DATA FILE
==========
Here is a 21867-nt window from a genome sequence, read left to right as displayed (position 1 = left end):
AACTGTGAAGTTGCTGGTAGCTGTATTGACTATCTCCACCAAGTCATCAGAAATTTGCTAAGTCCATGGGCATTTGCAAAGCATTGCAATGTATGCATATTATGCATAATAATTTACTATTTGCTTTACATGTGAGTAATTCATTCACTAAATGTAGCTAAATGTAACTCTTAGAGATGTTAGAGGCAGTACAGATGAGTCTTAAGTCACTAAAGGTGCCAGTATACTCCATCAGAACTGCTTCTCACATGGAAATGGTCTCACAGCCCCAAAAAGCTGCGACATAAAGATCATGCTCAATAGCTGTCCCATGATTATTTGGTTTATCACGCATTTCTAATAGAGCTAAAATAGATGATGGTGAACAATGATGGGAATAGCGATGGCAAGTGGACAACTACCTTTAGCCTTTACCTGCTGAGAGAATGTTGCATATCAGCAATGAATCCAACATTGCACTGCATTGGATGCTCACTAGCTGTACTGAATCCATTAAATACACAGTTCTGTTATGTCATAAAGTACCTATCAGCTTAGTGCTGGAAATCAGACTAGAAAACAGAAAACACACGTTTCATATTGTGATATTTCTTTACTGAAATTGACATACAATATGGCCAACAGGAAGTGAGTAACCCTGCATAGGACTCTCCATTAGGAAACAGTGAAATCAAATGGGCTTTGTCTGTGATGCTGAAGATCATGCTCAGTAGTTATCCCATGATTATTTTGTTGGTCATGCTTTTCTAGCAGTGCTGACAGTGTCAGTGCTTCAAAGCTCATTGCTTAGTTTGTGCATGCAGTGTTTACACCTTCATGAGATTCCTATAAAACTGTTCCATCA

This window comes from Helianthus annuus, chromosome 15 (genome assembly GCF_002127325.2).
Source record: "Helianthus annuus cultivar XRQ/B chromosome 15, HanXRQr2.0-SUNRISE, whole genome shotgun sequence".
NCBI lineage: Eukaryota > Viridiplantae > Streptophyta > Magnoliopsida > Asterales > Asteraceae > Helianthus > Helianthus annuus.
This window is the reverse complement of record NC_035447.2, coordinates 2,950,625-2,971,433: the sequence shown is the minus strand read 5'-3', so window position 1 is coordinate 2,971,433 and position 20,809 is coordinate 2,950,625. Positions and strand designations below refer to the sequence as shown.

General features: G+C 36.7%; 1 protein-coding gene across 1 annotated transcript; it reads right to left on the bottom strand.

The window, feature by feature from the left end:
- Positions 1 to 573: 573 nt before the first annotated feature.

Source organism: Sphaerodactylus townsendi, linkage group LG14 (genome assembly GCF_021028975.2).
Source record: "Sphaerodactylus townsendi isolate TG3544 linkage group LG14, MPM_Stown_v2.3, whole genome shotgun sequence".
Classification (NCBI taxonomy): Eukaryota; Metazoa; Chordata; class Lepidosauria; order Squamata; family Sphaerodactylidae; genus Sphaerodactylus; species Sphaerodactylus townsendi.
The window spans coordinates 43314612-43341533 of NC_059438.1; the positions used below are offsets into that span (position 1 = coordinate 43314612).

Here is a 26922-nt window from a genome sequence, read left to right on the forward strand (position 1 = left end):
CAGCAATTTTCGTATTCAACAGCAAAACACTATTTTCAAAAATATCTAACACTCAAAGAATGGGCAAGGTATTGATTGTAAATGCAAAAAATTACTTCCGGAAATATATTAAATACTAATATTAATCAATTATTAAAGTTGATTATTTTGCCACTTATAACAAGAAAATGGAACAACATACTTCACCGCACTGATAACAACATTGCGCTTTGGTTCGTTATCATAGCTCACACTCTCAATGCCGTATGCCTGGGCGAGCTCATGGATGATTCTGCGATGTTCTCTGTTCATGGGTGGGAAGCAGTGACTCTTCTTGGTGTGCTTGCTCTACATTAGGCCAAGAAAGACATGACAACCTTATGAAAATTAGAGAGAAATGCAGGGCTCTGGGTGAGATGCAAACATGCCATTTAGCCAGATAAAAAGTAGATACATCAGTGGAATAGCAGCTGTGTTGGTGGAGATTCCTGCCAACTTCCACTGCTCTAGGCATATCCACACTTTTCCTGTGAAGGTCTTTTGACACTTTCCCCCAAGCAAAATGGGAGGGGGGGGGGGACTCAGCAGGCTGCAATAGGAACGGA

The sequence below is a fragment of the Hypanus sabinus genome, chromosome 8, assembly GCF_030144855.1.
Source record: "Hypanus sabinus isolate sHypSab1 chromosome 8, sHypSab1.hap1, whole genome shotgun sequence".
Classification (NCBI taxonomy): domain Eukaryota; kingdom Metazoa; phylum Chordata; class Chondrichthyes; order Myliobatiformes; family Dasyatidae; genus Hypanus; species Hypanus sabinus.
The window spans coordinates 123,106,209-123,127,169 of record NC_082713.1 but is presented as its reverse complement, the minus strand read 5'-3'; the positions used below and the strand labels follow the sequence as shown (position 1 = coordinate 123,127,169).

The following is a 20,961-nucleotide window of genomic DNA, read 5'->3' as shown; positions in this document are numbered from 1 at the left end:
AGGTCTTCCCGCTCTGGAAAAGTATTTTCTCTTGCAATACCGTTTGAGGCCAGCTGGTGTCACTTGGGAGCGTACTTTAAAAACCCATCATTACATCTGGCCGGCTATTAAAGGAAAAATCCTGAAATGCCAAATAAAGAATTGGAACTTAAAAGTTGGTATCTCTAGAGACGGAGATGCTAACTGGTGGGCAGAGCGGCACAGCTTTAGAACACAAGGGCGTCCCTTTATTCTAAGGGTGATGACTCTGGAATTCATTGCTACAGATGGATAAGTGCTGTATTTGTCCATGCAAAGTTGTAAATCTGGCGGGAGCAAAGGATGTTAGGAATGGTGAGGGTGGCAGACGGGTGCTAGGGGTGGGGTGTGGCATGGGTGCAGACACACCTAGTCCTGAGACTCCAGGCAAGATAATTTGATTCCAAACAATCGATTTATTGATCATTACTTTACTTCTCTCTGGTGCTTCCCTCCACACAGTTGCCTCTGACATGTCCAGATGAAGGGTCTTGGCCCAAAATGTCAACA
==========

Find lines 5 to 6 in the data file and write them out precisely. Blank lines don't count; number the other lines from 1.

NCBI lineage: Eukaryota > Viridiplantae > Streptophyta > Magnoliopsida > Asterales > Asteraceae > Helianthus > Helianthus annuus.
This window is the reverse complement of record NC_035447.2, coordinates 2,950,625-2,971,433: the sequence shown is the minus strand read 5'-3', so window position 1 is coordinate 2,971,433 and position 20,809 is coordinate 2,950,625. Positions and strand designations below refer to the sequence as shown.